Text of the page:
How do I write an emergency management plan?
How to Write an Emergency Plan. Dunedin Academic Press, Edinburgh and London, pp. At the time, several volumes were available that dealt with how to prepare for and respond to emergencies, but they tended to be tied to particular systems. In fact, most of the available books were based on the American system of emergency response.
That was all very well, but most countries do not have a Federal Emergency Management Agency. In those nations which lack a federal structure, the balance of powers between national, regional and local authorities can be very different from the way it is in the United States, and thus so can the national emergency management system.
My book of principles was designed to show that there are fundamental challenges, issues and practices that transcend the prevailing administrative system.
Emergency management is not the same in any and every country, but the different systems have much in common and respond to universal needs for safety, rescue, care and recovery.
Principles was well received but some of the feedback I received from readers suggested that they would welcome a more hands-on practical book. Rather than write a second, updated edition of the Principles volume, I decided to develop a book entitled How to Write an Emergency Plan.
The principles that govern the process would still be there, but emphasis would be given to the practical steps in formulating, maintaining and using emergency plans of various kinds. Every so often during my year career as a "disasterologist" I have encountered people who have been thrust into the role of emergency planner with little or no preparation.
Some of them have had experience of responding to emergencies; others have been entirely new to the field. A common question was "where do I start? In writing the book my aim was to provide them with some guidance, and for those people who are already experienced emergency planners. I also wanted to show how emergency planning is special, and why it is worth doing.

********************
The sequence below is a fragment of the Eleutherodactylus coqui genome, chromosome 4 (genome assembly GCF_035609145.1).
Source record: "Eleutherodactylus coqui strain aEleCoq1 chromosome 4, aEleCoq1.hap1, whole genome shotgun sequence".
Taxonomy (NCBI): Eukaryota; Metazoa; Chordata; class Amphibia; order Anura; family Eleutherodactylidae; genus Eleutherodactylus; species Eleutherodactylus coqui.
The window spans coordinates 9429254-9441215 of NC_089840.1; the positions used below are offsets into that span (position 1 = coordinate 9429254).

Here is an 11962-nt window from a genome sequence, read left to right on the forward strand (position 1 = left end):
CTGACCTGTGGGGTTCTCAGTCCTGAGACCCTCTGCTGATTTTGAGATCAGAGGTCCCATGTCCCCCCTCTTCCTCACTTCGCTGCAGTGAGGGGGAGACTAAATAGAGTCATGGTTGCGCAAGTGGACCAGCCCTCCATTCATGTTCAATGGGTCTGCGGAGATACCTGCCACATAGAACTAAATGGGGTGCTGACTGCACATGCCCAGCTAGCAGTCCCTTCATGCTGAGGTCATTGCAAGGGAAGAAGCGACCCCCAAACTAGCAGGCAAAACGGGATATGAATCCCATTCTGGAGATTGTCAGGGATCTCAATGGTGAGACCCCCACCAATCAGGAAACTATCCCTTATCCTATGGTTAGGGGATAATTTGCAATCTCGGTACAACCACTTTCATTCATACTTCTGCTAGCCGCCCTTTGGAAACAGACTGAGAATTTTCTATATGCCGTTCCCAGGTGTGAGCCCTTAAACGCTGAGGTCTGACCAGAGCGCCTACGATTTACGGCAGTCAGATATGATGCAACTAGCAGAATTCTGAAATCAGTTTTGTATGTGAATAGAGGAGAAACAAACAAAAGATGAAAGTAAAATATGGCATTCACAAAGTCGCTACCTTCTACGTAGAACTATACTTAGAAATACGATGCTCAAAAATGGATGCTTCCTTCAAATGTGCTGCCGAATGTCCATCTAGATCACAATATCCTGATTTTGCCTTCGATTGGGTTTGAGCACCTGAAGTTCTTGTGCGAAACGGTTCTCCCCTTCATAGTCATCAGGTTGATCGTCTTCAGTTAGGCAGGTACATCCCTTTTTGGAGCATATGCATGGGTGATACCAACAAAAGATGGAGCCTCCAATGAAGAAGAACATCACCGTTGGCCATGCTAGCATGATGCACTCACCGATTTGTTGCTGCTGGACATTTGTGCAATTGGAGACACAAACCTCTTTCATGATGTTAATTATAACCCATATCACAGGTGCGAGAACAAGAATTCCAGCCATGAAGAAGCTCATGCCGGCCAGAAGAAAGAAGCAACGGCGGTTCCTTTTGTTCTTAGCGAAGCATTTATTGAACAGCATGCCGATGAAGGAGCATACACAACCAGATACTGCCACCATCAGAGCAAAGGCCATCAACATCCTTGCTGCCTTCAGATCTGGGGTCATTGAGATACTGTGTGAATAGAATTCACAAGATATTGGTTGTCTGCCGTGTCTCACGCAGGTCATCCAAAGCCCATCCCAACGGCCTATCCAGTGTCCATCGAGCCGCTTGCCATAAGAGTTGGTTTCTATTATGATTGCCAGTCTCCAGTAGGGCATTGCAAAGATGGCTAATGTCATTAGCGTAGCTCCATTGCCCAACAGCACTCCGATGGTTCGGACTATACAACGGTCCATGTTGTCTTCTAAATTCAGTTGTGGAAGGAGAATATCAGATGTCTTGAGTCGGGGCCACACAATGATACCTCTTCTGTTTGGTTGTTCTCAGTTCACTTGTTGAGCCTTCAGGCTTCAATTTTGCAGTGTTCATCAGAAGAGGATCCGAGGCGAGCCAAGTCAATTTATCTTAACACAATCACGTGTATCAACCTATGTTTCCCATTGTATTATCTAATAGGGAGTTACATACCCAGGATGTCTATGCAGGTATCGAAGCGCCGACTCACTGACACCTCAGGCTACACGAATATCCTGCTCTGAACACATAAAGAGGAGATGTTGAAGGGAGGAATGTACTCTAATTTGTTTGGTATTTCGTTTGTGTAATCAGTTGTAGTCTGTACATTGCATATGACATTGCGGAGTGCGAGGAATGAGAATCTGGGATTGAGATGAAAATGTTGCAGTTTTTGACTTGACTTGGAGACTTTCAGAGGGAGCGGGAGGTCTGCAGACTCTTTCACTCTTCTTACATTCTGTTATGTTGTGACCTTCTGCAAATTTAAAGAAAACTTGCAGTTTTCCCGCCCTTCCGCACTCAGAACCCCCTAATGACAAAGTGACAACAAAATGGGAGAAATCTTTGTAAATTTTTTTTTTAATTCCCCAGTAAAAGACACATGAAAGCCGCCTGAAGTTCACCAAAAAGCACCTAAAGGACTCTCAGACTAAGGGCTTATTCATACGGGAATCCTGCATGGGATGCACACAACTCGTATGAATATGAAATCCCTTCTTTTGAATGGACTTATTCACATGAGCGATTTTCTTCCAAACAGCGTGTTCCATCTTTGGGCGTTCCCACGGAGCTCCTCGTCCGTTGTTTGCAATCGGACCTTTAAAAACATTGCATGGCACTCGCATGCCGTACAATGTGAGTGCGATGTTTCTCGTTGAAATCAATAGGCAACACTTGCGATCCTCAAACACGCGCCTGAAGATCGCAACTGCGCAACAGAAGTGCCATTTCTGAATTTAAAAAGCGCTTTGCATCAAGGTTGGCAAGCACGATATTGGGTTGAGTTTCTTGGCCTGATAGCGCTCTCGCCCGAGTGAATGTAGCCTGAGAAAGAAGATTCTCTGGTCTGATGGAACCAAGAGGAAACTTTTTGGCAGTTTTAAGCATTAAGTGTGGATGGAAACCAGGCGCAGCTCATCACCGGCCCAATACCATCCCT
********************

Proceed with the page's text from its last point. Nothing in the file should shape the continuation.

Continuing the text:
The paradox of writing a book of this kind is that I am not sure I believe in emergency plans. In many instances, they are bound to fail.
However, as the book states right at its starting point, the precious--indeed invaluable--element is the planning process. It is a means of learning about emergencies, the urgent needs that they create and the ways in which those needs can be satisfied. Emergency plans may need to be adapted to the unique circumstances of a particular crisis, but the process of creating a plan should force the planner to confront many of the issues that stem from the need to prepare for future emergencies.
Failure to confront them could be construed as negligence, when equipment is not available, personnel are untrained, command structures lack functionality, and so on.
So many things about the next emergency can be predicted from previous crises, and if we heed the lessons we will be more resilient and better prepared next time around.The County may forward the plan to local emergency officials if appropriate.
iv. 1. Basic Emergency Plan. 1. Children will be released to a parent or to an individual designated in writing by the parent. In an emergency, a child may be .
Make a plan today. Your family may not be together if a disaster strikes, Steps to make a plan (PDF) Tips on emergency alerts and warnings (PDF) Protect Critical Documents and Valuables (PDF) Document and Insure Your Property (PDF) Emergency Financial First Aid Kit (PDF). SLG Guide for All-Hazard Emergency Operations Planning (9/96) page emergencies; and they work with the Federal Government when Federal assistance is necessary.
The State EOP is the framework within which local EOPs are created and through which the Federal Government becomes involved. An emergency action plan (EAP) is usually a written document required by particular OSHA standards. For smaller organizations, the plan does not need to be written and may be communicated orally if there are 10 or fewer employees.
Family Emergency Communication Plan. for each member of the household to carry in his or her wallet, backpack, or purse. Post a copy.
in a central place at home. Regularly check to make sure your household members are carrying their plan with them. Enter household and emergency contact information into all household. members’ mobile . Mom’s Maple Street Childcare Center: Emergency Action Plan November Page 4 Child/Parent Information: For each child at your site identify contact and emergency information.
Keep a copy of this information with your emergency kit(s).